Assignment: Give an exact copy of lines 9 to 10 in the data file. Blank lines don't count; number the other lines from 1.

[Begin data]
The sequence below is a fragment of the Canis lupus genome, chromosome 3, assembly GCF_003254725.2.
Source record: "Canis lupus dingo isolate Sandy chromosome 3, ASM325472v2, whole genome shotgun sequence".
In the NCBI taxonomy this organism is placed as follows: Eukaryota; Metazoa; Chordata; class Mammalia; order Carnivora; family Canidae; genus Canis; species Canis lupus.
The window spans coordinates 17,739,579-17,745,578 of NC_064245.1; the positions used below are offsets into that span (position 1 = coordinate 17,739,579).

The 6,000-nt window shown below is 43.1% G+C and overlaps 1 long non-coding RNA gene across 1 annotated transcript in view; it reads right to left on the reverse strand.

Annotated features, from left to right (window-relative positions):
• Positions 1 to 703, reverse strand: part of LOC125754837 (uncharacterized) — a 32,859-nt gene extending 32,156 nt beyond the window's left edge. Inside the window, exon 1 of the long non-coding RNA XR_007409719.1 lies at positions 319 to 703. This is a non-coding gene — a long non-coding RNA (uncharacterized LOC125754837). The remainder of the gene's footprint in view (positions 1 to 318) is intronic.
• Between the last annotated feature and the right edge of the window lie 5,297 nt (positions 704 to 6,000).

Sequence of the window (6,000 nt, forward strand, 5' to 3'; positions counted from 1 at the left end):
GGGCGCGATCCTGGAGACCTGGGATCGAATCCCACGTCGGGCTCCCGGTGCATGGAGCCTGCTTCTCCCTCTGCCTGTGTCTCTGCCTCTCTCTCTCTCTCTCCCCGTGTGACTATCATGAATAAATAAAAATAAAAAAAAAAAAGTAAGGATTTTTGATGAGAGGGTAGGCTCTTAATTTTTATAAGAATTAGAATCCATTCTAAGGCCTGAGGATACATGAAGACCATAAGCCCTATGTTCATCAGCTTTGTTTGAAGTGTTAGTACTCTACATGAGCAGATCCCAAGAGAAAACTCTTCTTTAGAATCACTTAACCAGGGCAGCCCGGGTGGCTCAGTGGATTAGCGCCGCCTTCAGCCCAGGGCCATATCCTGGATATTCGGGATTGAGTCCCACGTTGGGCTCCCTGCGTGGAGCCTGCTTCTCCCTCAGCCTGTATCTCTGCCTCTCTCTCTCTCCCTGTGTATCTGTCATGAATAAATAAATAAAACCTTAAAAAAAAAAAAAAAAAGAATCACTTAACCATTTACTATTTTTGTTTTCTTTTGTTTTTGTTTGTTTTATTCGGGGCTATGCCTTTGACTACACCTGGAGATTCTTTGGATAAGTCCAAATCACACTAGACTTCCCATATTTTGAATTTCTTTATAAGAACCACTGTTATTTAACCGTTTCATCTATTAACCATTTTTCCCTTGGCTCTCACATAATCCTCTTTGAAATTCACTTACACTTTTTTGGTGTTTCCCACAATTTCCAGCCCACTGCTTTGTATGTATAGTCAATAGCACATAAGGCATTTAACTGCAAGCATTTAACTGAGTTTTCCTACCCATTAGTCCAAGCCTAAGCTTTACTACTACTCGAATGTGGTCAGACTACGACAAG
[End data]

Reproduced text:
Sequence of the window (6,000 nt, forward strand, 5' to 3'; positions counted from 1 at the left end):
GGGCGCGATCCTGGAGACCTGGGATCGAATCCCACGTCGGGCTCCCGGTGCATGGAGCCTGCTTCTCCCTCTGCCTGTGTCTCTGCCTCTCTCTCTCTCTCTCCCCGTGTGACTATCATGAATAAATAAAAATAAAAAAAAAAAAGTAAGGATTTTTGATGAGAGGGTAGGCTCTTAATTTTTATAAGAATTAGAATCCATTCTAAGGCCTGAGGATACATGAAGACCATAAGCCCTATGTTCATCAGCTTTGTTTGAAGTGTTAGTACTCTACATGAGCAGATCCCAAGAGAAAACTCTTCTTTAGAATCACTTAACCAGGGCAGCCCGGGTGGCTCAGTGGATTAGCGCCGCCTTCAGCCCAGGGCCATATCCTGGATATTCGGGATTGAGTCCCACGTTGGGCTCCCTGCGTGGAGCCTGCTTCTCCCTCAGCCTGTATCTCTGCCTCTCTCTCTCTCCCTGTGTATCTGTCATGAATAAATAAATAAAACCTTAAAAAAAAAAAAAAAAAGAATCACTTAACCATTTACTATTTTTGTTTTCTTTTGTTTTTGTTTGTTTTATTCGGGGCTATGCCTTTGACTACACCTGGAGATTCTTTGGATAAGTCCAAATCACACTAGACTTCCCATATTTTGAATTTCTTTATAAGAACCACTGTTATTTAACCGTTTCATCTATTAACCATTTTTCCCTTGGCTCTCACATAATCCTCTTTGAAATTCACTTACACTTTTTTGGTGTTTCCCACAATTTCCAGCCCACTGCTTTGTATGTATAGTCAATAGCACATAAGGCATTTAACTGCAAGCATTTAACTGAGTTTTCCTACCCATTAGTCCAAGCCTAAGCTTTACTACTACTCGAATGTGGTCAGACTACGACAAG